Saturday, June 25, 2022
June 25, 2022

Linkedin Pinterest

Killer convicted in 1979 eligible for parole

State board expected to reach decision in four to six weeks

By
Published:

A state parole board heard testimony Monday about why a convicted killer — whom police believe was behind a grisly string of Clark County homicides in the 1970s — should remain locked up.

Warren Forrest, a Vancouver native and Army veteran, was suspected of slaying at least six women in Clark County between March 1972 and October 1974. He was convicted in 1979 of one of the homicides and received a life sentence.

Now 61, Forrest is eligible for parole in 2014, and the Washington Indeterminate Sentence Review Board is hearing testimony this week before deciding whether to release him. Today, two board members will interview Forrest at Stafford Creek Corrections Center in Aberdeen to determine whether he’s shown significant signs of rehabilitation.

The board is expected to reach a decision in four to six weeks, according to Portland KATU-TV reporter Dan Tilkin, a Columbian news partner who attended Monday’s hearing.

Forrest was sentenced prior to an overhaul of the state’s sentencing guidelines that now mandate set sentences; prior to the current guidelines, defendants in certain violent crimes were given indeterminate sentences and their cases were to be periodically reviewed by a parole board.

This is the first time Forrest has been eligible for parole.

On Monday, family members of the women spoke vehemently before the board at its Lacey headquarters about why Forrest should never be freed.

Among them was Starr Lara, the sister of Jamie Grissim, a 16-year-old Fort Vancouver High School student who disappeared Dec. 7, 1971. Sheriff’s investigators later found Grissim’s identification in remote Dole Valley, about a mile away from where the remains of two young women also were found.

Investigators believe Grissim was Forrest’s first victim, according to 1970s police reports. However, her remains were never found.

Lara of Hillsboro, Ore., said Monday that she thinks about her sister every day and still seeks answers from Forrest about her disappearance.

“I’ve gone without my sister all these years,” Lara told the board, according to KATU video footage of Monday’s hearing. “And he doesn’t deserve any less of a secure place.”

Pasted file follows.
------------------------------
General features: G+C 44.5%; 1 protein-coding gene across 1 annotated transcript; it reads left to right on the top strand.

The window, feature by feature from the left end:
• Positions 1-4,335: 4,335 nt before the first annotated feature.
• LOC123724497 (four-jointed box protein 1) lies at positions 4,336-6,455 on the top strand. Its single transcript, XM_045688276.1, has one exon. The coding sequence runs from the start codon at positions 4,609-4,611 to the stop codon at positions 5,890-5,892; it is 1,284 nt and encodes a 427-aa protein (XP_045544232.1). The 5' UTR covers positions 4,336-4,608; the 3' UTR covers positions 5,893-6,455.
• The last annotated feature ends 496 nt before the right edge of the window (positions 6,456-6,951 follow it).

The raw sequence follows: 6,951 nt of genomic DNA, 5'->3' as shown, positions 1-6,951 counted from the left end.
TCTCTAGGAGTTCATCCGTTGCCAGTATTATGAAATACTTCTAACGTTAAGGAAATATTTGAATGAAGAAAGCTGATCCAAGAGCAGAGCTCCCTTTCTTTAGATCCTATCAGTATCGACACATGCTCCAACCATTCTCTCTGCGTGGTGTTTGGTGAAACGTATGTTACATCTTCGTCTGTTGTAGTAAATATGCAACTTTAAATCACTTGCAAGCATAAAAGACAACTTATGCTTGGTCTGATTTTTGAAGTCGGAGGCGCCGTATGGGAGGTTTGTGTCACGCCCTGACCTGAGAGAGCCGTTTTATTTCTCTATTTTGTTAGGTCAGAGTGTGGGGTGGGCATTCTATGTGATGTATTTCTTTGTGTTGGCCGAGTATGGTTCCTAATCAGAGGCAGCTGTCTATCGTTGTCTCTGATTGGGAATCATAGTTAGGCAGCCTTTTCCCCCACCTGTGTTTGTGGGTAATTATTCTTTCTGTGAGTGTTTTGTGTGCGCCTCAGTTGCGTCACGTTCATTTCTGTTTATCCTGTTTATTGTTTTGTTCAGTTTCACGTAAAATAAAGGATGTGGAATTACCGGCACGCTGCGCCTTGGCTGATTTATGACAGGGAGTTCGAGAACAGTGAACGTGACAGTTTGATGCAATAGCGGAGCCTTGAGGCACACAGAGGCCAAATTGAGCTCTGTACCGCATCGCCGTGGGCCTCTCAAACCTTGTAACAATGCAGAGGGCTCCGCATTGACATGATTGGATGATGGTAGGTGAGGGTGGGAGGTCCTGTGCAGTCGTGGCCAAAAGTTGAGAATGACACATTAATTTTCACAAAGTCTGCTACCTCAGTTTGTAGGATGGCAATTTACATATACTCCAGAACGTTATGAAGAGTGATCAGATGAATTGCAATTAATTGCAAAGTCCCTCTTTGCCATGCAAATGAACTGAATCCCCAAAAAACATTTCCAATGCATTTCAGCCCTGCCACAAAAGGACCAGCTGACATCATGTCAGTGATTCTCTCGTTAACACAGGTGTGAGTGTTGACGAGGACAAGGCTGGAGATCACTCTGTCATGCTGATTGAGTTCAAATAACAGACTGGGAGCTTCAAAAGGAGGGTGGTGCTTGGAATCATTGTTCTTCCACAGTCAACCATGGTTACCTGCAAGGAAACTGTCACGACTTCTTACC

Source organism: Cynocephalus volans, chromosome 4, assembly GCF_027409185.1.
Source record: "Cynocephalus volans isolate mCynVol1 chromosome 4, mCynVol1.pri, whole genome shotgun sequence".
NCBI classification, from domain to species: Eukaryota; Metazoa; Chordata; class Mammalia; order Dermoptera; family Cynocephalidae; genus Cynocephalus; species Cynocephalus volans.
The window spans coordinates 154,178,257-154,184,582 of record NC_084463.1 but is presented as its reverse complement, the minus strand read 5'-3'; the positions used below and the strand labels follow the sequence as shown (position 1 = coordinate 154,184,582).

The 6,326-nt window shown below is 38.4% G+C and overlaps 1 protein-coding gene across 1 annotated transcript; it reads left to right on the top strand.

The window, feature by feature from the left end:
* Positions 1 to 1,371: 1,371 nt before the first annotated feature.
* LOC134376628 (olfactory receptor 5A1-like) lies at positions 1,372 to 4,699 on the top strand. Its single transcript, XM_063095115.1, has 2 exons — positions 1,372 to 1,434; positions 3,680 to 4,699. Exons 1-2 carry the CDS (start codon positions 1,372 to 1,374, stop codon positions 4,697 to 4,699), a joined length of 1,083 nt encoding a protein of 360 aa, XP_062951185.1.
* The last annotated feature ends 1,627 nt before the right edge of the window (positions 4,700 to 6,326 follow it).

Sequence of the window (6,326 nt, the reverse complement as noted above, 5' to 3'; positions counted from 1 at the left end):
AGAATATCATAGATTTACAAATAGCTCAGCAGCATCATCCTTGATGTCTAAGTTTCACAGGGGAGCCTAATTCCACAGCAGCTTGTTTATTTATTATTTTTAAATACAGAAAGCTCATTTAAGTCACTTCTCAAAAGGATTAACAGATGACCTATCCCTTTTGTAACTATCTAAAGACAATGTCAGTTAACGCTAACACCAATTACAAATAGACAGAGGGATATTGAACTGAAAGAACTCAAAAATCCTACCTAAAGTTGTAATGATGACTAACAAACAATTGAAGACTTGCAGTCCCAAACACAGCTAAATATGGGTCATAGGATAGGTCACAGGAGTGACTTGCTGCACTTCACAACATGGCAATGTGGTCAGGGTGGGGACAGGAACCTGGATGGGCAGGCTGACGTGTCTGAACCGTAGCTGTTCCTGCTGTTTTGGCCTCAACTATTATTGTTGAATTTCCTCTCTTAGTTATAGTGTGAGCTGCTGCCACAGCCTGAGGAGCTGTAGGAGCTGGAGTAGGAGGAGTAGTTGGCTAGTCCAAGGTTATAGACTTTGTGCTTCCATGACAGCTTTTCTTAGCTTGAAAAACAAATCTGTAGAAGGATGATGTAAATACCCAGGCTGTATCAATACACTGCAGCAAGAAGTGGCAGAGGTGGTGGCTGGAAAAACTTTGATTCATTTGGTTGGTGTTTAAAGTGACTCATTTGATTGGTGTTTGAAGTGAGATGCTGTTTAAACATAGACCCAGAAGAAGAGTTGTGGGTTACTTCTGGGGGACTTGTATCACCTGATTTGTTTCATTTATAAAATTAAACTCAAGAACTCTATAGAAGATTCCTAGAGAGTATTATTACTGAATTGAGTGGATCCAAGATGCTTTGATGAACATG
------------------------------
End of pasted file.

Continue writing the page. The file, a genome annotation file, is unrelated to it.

She said he shouldn’t receive any privileges “because they didn’t get that.”

Forrest, a former Clark County parks employee, is serving his sentence for the 1974 murder of Krista Kay Blake. In addition to the slayings, he is suspect of attacking two other women. Both eventually identified Forrest as their abductor.

Forrest pleaded not guilty by reason of insanity to the kidnap and rape of one of his surviving victims and spent 3½ years at Western State Hospital near Tacoma. Meanwhile, sheriff’s investigators began piecing together a puzzle that led them to believe Forrest was a serial killer.

Investigators, though, were stymied by the lack of physical and direct evidence linking Forrest to those disappearances.

In 1978, Forrest was charged with the first-degree murder of Blake and subsequently convicted by a Clark County jury and sentenced.

Monday, two of Blake’s sisters also spoke to the board, decrying the possibility of Forrest’s release.

In response, the board members told family members that it will be tough for Forrest to meet the burden required for an early release; he must show that he’s fully rehabilitated.

Should the parole board decide to release Forrest, he would first be enrolled in a three-year program that helps prisoners reintegrate into society by teaching them life skills, such as using a cellphone, Tilkin said.

Lara told the board that she doesn’t think Forrest has met that burden.

“I don’t think he’s ever shown remorse,” Lara said.

Laura McVicker: 360-735-4516 or laura.mcvicker@columbian.com.

Support local journalism

Your tax-deductible donation to The Columbian’s Community Funded Journalism program will contribute to better local reporting on key issues, including homelessness, housing, transportation and the environment. Reporters will focus on narrative, investigative and data-driven storytelling.

Local journalism needs your help. It’s an essential part of a healthy community and a healthy democracy.

Community Funded Journalism logo
Loading...